I don’t understand what the big deal in testing for COVID-19 is. Why are people scared? If you go to hospital, get tested and treated, the outcome will be good. The people that have problems are those that get to hospital late. “If a patient was given the form and it was later taken, it means the doctor who saw him or her had evaluated there was no need for COVID-19 testing.” When Sokomba was told some patients had argued the forms and numbers were used as a scam to inflate the number of COVID-19 cases, which NCDC presents to the country every day, he laughed and said it was not possible.
He explained: “Let me tell you how those things work in hospitals. The doctors that see patients, do it based on experience and expertise. They then take a decision and send it forward. The next doctor that sees the patient is usually senior to the first. The senior doctor will decide whether to overrule the first doctor’s concern or confirm it, and work on it.
The first doctor is likely a general practitioner, who then sends the patient to a particular department due to his complaint. If the next doctor feels there’s no need, he attends to him, but for the COVID-19, the patient is discharged. “Let me make one correction, it is NCDC that does testing. Maybe some hospitals will want to use the form and give it to the state government. The NCDC doesn’t deal with forms, it only asks for samples. It is NCDC that gives hospitals results, but hospitals can use the form and send them to the government that they have this number of people.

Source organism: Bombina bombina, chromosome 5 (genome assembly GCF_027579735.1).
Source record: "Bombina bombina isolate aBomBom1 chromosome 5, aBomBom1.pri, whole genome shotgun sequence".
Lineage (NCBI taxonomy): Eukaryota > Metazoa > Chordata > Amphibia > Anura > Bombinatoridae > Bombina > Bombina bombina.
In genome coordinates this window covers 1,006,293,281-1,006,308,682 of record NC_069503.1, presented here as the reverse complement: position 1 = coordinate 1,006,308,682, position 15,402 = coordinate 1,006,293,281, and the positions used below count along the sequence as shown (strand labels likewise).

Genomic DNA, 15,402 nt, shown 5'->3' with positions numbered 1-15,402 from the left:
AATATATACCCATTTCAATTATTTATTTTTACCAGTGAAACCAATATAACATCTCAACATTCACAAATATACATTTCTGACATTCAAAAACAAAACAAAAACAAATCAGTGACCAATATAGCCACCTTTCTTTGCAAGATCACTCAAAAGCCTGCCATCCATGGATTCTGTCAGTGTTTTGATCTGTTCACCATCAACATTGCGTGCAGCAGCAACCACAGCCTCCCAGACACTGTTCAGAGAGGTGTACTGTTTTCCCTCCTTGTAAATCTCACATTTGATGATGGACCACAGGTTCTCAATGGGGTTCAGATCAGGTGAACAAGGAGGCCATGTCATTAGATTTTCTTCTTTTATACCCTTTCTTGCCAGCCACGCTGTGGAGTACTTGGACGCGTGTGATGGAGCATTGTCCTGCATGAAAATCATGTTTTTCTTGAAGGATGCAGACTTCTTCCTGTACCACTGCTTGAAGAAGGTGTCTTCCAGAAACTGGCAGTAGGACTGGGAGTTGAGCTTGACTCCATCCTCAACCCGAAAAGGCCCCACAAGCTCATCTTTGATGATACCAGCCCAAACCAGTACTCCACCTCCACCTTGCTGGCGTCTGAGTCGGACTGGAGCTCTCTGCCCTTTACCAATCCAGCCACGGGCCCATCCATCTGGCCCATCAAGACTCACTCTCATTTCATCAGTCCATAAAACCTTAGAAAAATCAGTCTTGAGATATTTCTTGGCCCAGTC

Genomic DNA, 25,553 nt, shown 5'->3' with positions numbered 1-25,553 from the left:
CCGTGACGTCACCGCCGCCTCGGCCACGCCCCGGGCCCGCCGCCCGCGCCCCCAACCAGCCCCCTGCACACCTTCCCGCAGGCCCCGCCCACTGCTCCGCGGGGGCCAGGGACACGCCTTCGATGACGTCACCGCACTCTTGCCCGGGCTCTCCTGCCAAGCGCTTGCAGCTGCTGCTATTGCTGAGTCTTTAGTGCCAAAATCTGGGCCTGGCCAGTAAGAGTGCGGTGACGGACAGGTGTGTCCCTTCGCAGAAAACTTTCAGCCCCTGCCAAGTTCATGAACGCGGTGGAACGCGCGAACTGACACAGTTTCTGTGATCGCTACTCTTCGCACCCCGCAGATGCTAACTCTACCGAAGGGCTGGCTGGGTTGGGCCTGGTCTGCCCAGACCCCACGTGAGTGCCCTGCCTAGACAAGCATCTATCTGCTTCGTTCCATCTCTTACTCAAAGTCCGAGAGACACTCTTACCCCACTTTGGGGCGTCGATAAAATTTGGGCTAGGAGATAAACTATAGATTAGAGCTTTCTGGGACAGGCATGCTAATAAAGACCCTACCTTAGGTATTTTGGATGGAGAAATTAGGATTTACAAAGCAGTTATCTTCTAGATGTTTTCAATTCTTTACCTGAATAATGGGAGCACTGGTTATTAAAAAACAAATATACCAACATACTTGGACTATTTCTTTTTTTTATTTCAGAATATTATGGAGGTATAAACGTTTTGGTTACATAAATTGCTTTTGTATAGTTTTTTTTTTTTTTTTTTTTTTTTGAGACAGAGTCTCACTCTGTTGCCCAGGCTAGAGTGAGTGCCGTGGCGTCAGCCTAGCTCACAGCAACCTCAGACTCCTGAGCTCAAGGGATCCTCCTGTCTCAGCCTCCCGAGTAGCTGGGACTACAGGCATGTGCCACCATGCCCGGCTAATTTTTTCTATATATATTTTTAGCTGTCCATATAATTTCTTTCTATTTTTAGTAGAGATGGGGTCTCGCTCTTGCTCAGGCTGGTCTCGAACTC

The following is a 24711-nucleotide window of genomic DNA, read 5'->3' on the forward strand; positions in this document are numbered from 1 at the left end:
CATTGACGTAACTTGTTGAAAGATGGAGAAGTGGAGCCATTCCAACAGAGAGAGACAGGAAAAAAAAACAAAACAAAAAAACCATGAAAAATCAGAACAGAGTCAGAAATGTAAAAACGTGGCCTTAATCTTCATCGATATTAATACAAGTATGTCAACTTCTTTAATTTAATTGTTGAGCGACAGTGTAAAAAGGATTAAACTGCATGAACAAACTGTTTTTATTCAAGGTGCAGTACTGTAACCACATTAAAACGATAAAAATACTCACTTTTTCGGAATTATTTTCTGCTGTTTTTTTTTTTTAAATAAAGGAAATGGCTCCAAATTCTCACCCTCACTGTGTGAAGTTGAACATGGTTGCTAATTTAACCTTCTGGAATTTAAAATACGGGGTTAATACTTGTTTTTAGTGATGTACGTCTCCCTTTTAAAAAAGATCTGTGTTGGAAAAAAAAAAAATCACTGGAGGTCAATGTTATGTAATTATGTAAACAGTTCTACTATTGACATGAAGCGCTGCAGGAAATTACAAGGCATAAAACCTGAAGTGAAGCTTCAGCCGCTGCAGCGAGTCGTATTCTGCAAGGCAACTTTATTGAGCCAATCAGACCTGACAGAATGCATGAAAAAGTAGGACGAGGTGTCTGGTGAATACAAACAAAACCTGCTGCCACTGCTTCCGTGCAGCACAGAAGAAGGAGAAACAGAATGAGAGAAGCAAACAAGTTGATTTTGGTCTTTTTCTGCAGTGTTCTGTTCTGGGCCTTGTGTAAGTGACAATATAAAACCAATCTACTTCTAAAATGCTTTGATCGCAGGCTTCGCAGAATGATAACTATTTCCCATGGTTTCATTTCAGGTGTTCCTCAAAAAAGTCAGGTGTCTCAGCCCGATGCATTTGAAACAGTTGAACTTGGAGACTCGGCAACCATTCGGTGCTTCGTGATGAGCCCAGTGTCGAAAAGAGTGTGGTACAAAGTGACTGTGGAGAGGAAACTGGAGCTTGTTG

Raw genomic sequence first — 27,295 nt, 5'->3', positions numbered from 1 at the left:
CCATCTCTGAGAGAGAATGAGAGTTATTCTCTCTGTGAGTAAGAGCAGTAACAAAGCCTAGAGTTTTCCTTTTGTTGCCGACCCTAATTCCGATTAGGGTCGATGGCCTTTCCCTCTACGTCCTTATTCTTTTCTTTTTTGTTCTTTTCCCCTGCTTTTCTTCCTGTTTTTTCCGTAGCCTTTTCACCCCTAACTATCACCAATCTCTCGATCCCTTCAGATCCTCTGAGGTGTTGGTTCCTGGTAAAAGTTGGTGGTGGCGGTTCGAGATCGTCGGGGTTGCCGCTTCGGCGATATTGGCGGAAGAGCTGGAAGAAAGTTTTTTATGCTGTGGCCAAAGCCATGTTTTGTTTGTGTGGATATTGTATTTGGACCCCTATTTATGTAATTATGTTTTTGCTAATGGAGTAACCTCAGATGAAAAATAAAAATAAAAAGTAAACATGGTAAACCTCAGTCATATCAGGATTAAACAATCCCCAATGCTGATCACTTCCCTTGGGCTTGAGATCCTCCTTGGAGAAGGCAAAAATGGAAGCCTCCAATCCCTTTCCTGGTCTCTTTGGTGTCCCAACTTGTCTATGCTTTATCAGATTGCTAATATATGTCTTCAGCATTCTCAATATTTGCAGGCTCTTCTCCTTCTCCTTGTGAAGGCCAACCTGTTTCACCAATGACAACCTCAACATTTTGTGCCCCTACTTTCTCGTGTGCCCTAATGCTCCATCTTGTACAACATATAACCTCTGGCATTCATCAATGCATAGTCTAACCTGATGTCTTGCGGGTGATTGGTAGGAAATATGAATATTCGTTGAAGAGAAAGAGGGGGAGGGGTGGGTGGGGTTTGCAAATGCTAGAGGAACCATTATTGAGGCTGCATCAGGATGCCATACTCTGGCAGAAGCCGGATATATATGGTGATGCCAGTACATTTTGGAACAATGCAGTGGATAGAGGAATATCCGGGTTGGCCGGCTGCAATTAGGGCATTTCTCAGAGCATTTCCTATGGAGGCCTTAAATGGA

“Look at it this way, if I want to fill any form and claim COVID-19, in order to use it as a scam to make money, do I need anyone to fill the forms for me? I can just fabricate names and numbers. I have the forms, they are with me. I can fill 1,000 forms myself; it is not as if patients’ passports are attached to the forms. If it was for a scam, hospitals or doctors wouldn’t need patients to do that, they can fill all the forms themselves. After all, nobody will go to hospitals to verify the names or identities of the patients.”
Further reacting to allegations that some patients, especially the terminally ill, are being neglected because of COVID19, Sokomba acknowledged it, but said things would be different soon. He said: “Weeks ago, there was a circular to all hospitals, to operate fully and take care of both COVID-19 and non- COVID-19 patients. I want to believe this allegation is an old one, when there was restriction of movement. I think with time, everything will go back to normal. I don’t think there is any health care that is under lockdown anymore.”
The Chief Medical Director of the Warri Central Hospital, Dr. Paul Okubor, insisted the COVID-19 forms have nothing to do with a patient being COVID- 19 positive. It also has nothing to with scam or escalating NCDC positive cases in order to defraud the Federal Government.